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Death sentence over bribery

THE former chairman of Sinopec, Asia's largest oil refiner, was yesterday sentenced to death with a two-year reprieve by a Beijing court over corruption charges involving 195.73 million yuan (US$28.65 million).

The Beijing No. 2 Intermediate People's Court ruled that Chen Tonghai accepted bribes during his time at the company in various senior roles from 1999 to 2007.

Chen has 10 days to lodge an appeal if he does not agree with the court's decision.

The court said it was lenient despite the huge amount of money Chen took because he had a "good attitude" in confessing his crimes.

He also returned all the illicit money and identified other corrupt officials, Xinhua news agency said.

The court ordered that all his property be confiscated and his political rights be deprived for life.

Sinopec, also known as the China Petroleum and Chemical Corporation, is one of China's two major oil and gas producers. Chen served as Sinopec chairman from 2006-2007.

In June 22, 2007, Sinopec announced that Chen had resigned as a director and chairman of the board "for personal reasons." It was revealed later that Chen was detained for corruption in October that year.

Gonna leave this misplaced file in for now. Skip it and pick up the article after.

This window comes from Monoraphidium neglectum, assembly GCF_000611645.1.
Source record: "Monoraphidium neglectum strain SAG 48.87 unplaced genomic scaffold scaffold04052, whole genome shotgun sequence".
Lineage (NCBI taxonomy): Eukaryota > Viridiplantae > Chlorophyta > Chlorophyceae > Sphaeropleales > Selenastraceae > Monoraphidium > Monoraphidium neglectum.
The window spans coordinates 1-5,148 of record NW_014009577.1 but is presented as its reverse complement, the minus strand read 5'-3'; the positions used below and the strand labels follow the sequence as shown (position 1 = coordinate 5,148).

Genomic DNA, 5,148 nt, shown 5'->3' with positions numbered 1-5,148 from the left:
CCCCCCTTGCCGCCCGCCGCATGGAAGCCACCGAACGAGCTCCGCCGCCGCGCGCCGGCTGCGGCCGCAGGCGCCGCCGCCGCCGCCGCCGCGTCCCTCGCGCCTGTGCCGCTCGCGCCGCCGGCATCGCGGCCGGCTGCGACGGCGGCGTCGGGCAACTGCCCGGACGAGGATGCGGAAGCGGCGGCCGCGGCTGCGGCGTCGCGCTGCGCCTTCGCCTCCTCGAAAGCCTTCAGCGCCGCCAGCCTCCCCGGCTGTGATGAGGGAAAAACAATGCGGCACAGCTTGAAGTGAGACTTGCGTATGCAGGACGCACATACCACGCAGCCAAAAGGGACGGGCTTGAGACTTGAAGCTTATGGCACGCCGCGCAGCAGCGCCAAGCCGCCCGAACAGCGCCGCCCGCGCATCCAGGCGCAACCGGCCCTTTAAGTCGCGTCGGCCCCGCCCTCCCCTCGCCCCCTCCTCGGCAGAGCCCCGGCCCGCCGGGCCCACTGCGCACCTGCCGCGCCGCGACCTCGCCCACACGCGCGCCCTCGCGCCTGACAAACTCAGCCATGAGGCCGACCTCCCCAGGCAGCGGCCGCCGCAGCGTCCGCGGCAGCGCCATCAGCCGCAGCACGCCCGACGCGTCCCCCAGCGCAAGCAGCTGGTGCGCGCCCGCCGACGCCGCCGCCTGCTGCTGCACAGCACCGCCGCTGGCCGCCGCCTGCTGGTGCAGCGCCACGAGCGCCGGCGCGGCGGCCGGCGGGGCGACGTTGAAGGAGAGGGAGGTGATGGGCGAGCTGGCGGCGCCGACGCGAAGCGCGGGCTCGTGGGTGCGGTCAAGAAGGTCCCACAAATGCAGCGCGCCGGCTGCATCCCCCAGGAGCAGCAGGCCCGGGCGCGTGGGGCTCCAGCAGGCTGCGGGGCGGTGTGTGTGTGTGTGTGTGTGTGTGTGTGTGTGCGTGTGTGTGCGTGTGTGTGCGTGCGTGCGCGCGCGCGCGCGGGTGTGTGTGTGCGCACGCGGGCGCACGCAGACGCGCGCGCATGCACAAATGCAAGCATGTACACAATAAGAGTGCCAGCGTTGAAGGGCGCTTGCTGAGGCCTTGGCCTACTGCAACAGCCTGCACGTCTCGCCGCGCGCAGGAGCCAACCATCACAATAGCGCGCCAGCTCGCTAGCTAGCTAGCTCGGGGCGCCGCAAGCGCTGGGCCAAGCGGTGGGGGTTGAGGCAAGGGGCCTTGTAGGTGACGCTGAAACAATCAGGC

"Chen has taken a huge amount in bribes and abused his power to gain inappropriate benefits for his mistress," CCTV said when he was detained. "He led a lavish and immoral life, and his behavior is a severe breach of Party discipline."

His mistress, Li Wei, was the owner of a real estate firm in Qingdao City who bought land linked to a huge oil refinery project in the eastern Chinese city in Shandong Province at prices lower than market value, according to Beijing-based Caijing magazine.

Chen shared Li with Qingdao's former Party Secretary Du Shicheng in a ploy for political alliance and protection, Caijing said.

Chen was born in 1948 in Shanghai to a family of prominent officials.

Chen, the former mayor of Ningbo City, Zhejiang Province, spent 10 years in the Daqing oil field after graduating from Northeast Petroleum University in 1976.

In 1994, he was promoted to be the vice head of the State Planning Committee, then one of China's top planning bodies. He was appointed board director and vice-chairman of Sinopec a year later.

The court said Chen took advantage of his senior roles at the company. In return, he helped others seek illegal gains.

"Chen Tonghai's sentence is a result of people's courts' criminal policies and reflects both severe punishment for corruption and the policy of tempering justice with mercy," it said.

Chen was a state enterprise leader at the highest level and committed serious crimes involving the largest sum in recent years, the court said.

"The handling of Chen's case sounds an alarm for the country's state-run company leaders," the court said.

It said state enterprise reforms should increase supervision and "unearth corruption from the roots."


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